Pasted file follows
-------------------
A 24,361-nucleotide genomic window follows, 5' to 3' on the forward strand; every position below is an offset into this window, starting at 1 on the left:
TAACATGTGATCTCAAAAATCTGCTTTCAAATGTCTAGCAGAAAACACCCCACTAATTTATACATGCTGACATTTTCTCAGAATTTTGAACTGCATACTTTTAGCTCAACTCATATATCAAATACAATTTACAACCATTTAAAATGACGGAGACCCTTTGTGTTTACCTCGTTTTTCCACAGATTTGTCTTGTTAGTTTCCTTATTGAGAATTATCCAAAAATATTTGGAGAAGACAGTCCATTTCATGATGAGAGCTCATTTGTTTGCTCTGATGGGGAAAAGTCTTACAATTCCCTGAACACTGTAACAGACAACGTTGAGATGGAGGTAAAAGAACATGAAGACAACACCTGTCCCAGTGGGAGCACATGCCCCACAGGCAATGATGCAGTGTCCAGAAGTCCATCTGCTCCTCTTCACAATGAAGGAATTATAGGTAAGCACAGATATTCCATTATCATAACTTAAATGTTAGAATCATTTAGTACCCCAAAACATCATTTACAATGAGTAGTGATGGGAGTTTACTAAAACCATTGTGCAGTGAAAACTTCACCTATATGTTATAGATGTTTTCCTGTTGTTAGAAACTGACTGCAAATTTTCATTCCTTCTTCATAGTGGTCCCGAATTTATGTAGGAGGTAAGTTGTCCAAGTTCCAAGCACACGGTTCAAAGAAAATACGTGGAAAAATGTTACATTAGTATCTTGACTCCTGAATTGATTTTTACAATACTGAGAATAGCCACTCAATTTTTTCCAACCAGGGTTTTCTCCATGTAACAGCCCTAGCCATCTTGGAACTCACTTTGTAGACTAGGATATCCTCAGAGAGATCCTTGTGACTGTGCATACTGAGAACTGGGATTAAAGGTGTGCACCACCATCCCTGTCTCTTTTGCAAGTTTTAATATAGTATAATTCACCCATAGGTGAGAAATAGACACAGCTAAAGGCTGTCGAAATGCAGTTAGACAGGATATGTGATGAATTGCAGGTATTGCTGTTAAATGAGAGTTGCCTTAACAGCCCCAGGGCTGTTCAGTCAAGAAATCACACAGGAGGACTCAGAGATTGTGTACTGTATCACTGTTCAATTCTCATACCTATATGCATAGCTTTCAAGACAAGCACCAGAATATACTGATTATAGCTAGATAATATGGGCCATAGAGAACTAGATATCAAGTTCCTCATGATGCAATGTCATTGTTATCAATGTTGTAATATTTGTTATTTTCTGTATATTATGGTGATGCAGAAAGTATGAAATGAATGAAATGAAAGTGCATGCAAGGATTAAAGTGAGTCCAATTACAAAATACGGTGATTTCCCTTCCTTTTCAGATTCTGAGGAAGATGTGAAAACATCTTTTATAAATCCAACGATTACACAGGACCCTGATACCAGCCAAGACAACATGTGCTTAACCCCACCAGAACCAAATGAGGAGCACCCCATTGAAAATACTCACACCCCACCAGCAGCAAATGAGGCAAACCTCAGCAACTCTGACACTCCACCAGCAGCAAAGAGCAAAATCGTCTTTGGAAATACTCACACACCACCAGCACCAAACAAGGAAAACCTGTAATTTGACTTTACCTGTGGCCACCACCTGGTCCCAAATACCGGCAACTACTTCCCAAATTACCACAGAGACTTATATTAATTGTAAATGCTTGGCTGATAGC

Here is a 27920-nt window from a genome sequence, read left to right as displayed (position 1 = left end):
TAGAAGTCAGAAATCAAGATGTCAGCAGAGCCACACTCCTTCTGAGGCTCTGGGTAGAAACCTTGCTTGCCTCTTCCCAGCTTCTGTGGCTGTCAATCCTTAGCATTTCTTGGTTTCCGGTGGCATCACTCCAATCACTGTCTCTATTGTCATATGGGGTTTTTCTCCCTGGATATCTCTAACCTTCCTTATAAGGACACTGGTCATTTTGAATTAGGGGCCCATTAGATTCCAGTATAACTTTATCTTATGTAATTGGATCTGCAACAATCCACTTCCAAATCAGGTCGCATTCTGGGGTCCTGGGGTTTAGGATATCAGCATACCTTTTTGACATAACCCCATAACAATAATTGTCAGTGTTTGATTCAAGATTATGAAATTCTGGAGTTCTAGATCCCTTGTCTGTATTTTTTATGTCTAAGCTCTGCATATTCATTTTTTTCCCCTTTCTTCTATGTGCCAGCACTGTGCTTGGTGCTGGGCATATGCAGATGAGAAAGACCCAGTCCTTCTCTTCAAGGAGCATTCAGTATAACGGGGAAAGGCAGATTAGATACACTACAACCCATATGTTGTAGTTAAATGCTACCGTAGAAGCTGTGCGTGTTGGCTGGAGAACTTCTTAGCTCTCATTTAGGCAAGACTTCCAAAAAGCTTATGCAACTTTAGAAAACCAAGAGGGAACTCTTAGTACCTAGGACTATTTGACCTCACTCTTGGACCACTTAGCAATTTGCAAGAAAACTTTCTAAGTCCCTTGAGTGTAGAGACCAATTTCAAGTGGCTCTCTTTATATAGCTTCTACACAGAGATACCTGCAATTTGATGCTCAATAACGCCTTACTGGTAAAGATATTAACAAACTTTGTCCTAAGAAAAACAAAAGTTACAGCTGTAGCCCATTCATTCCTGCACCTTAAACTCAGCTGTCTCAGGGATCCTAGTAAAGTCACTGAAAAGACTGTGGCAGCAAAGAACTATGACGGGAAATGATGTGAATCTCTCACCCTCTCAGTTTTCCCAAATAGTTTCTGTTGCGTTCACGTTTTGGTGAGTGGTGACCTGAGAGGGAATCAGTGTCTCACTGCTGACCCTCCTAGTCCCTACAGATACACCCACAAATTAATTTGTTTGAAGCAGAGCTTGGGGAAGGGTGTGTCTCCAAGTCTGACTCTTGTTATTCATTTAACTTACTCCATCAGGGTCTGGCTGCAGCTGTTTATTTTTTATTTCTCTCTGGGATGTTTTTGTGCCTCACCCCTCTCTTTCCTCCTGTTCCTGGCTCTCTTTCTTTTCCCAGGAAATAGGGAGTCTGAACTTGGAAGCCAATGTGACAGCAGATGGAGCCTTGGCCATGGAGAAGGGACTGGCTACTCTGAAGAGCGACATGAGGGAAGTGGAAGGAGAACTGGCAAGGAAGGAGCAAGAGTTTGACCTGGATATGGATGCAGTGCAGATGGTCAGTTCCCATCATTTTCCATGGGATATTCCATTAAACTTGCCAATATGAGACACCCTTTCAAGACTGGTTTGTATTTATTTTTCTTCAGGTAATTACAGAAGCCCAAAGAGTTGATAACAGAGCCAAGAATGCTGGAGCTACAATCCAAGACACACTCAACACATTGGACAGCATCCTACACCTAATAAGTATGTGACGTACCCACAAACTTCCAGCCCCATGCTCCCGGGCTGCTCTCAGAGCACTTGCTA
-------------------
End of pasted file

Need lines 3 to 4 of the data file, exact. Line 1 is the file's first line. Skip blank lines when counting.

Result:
Here is a 27920-nt window from a genome sequence, read left to right as displayed (position 1 = left end):
TAGAAGTCAGAAATCAAGATGTCAGCAGAGCCACACTCCTTCTGAGGCTCTGGGTAGAAACCTTGCTTGCCTCTTCCCAGCTTCTGTGGCTGTCAATCCTTAGCATTTCTTGGTTTCCGGTGGCATCACTCCAATCACTGTCTCTATTGTCATATGGGGTTTTTCTCCCTGGATATCTCTAACCTTCCTTATAAGGACACTGGTCATTTTGAATTAGGGGCCCATTAGATTCCAGTATAACTTTATCTTATGTAATTGGATCTGCAACAATCCACTTCCAAATCAGGTCGCATTCTGGGGTCCTGGGGTTTAGGATATCAGCATACCTTTTTGACATAACCCCATAACAATAATTGTCAGTGTTTGATTCAAGATTATGAAATTCTGGAGTTCTAGATCCCTTGTCTGTATTTTTTATGTCTAAGCTCTGCATATTCATTTTTTTCCCCTTTCTTCTATGTGCCAGCACTGTGCTTGGTGCTGGGCATATGCAGATGAGAAAGACCCAGTCCTTCTCTTCAAGGAGCATTCAGTATAACGGGGAAAGGCAGATTAGATACACTACAACCCATATGTTGTAGTTAAATGCTACCGTAGAAGCTGTGCGTGTTGGCTGGAGAACTTCTTAGCTCTCATTTAGGCAAGACTTCCAAAAAGCTTATGCAACTTTAGAAAACCAAGAGGGAACTCTTAGTACCTAGGACTATTTGACCTCACTCTTGGACCACTTAGCAATTTGCAAGAAAACTTTCTAAGTCCCTTGAGTGTAGAGACCAATTTCAAGTGGCTCTCTTTATATAGCTTCTACACAGAGATACCTGCAATTTGATGCTCAATAACGCCTTACTGGTAAAGATATTAACAAACTTTGTCCTAAGAAAAACAAAAGTTACAGCTGTAGCCCATTCATTCCTGCACCTTAAACTCAGCTGTCTCAGGGATCCTAGTAAAGTCACTGAAAAGACTGTGGCAGCAAAGAACTATGACGGGAAATGATGTGAATCTCTCACCCTCTCAGTTTTCCCAAATAGTTTCTGTTGCGTTCACGTTTTGGTGAGTGGTGACCTGAGAGGGAATCAGTGTCTCACTGCTGACCCTCCTAGTCCCTACAGATACACCCACAAATTAATTTGTTTGAAGCAGAGCTTGGGGAAGGGTGTGTCTCCAAGTCTGACTCTTGTTATTCATTTAACTTACTCCATCAGGGTCTGGCTGCAGCTGTTTATTTTTTATTTCTCTCTGGGATGTTTTTGTGCCTCACCCCTCTCTTTCCTCCTGTTCCTGGCTCTCTTTCTTTTCCCAGGAAATAGGGAGTCTGAACTTGGAAGCCAATGTGACAGCAGATGGAGCCTTGGCCATGGAGAAGGGACTGGCTACTCTGAAGAGCGACATGAGGGAAGTGGAAGGAGAACTGGCAAGGAAGGAGCAAGAGTTTGACCTGGATATGGATGCAGTGCAGATGGTCAGTTCCCATCATTTTCCATGGGATATTCCATTAAACTTGCCAATATGAGACACCCTTTCAAGACTGGTTTGTATTTATTTTTCTTCAGGTAATTACAGAAGCCCAAAGAGTTGATAACAGAGCCAAGAATGCTGGAGCTACAATCCAAGACACACTCAACACATTGGACAGCATCCTACACCTAATAAGTATGTGACGTACCCACAAACTTCCAGCCCCATGCTCCCGGGCTGCTCTCAGAGCACTTGCTA